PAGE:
Pros: Stiff, precise, great-fitting (for narrow feet), warm
Cons: Pebax plastic and alpine bindings?
Here in Maine, I've been demoing advanced and expert-level skis at Sugarloaf. The skis have included the Volkl AC50s (Zowee!), the Stockli Cross Pro (Competent but humorless) and the Volkl Tigershark 11 Foot Power Switch (We have liftoff!). Since I was skiing with my 21-year-old son, I went at warp speed on Sugarloaf's "packed powder," hard snow, really hard snow, near-ice and the real thing. The boots were solid and responsive (and very warm) regardless of speed or conditions. Don't be fooled by the marketing; To me, the Typhoons aren't traditional AT boots. They are advanced/expert Alpine boots with a lot of nice AT touches. They have a terrific walk feature. They have easily replaceable buckles. And because of the Pebax construction, they are very, very light while being very stiff.
The Pebax, however, could be a problem in the long term. It is softer than other plastic I'm used to on alpine boots. I bought demo boots that had been used before. There were already indentations where bindings had marred the heels and toes. Other Scarpa owners mentioned this wasn't a problem. One even used a hair drier to remold the heel and toe (!) if the dings got too extreme! It is a similar situation with Scarpa telly boots. The boots themselves are rock-solid but the plastic can get misshapen by some bindings.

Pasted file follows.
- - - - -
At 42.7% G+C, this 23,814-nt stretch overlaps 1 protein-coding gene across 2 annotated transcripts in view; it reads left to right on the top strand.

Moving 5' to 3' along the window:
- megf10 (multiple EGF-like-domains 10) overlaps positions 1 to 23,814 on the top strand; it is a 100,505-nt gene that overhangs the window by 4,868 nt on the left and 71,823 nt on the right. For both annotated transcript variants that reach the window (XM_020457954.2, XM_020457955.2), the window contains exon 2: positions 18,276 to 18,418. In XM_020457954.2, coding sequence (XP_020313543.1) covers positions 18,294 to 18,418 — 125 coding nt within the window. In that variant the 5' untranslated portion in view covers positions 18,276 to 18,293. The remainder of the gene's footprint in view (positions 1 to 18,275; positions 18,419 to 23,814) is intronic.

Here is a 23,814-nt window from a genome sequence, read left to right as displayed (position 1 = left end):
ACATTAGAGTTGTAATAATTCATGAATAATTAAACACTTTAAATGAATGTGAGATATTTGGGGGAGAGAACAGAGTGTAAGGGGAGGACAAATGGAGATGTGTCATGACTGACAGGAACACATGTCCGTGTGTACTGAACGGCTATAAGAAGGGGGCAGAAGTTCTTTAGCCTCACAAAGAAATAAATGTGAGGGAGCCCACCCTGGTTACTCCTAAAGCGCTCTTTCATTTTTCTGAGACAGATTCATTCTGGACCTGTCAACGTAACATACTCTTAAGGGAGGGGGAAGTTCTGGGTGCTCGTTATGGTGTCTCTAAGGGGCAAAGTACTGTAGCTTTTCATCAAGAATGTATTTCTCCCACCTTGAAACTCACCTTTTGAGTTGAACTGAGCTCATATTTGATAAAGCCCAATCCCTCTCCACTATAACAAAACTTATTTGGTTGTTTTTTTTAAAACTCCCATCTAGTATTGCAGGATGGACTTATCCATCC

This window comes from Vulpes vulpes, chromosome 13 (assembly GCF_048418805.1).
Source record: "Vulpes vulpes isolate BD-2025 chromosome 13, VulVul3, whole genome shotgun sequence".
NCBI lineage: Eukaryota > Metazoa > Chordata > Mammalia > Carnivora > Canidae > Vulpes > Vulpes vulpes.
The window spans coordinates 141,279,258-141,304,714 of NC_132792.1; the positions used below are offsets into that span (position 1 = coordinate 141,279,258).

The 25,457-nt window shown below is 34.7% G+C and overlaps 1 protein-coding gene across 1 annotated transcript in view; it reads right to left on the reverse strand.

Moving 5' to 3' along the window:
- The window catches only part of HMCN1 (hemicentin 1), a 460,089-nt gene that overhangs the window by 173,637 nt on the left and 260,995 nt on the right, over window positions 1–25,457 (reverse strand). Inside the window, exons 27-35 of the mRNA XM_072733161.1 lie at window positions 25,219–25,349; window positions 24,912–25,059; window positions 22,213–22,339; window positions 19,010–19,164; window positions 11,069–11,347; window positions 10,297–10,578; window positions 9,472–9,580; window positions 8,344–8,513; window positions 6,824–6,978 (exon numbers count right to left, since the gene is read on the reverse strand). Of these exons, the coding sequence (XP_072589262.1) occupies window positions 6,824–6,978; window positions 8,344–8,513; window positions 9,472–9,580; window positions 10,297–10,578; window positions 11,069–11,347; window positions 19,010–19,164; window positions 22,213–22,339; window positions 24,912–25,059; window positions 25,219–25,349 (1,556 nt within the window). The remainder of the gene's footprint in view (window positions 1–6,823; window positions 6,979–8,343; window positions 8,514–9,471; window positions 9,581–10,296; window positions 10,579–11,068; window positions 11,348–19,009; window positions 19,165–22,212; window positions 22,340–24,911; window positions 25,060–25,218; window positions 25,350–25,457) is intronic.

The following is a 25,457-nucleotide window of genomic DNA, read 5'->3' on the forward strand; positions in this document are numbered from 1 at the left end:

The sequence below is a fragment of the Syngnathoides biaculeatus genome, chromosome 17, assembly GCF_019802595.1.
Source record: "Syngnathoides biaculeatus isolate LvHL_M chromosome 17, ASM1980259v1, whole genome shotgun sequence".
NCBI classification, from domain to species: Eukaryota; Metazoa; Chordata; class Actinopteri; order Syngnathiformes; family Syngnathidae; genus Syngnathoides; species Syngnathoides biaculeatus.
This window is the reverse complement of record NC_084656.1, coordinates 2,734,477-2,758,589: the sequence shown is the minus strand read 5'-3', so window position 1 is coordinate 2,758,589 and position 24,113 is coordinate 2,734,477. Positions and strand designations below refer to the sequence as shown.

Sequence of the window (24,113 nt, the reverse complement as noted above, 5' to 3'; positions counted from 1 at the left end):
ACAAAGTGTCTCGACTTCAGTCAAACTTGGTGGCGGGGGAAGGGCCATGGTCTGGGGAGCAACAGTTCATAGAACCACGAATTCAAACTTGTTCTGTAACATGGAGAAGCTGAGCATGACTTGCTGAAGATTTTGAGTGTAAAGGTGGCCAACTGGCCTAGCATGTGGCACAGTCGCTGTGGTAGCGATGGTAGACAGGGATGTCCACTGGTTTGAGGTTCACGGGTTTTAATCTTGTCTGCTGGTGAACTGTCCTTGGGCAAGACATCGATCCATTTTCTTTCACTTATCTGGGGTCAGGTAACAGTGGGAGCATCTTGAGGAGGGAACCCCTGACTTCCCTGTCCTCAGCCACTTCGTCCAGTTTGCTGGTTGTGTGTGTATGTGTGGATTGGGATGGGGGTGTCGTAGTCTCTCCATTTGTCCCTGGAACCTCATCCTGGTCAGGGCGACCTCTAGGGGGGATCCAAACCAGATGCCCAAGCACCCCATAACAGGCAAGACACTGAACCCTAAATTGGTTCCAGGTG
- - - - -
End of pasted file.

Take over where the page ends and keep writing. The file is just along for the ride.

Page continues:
Bottom line: the Typhoons are great boots for narrow-footed advanced and expert skiers. Don't worry about the AT heritage: embrace it, especially when you walk comfortably in your Typhoons across some rutted ski-resort parking lot.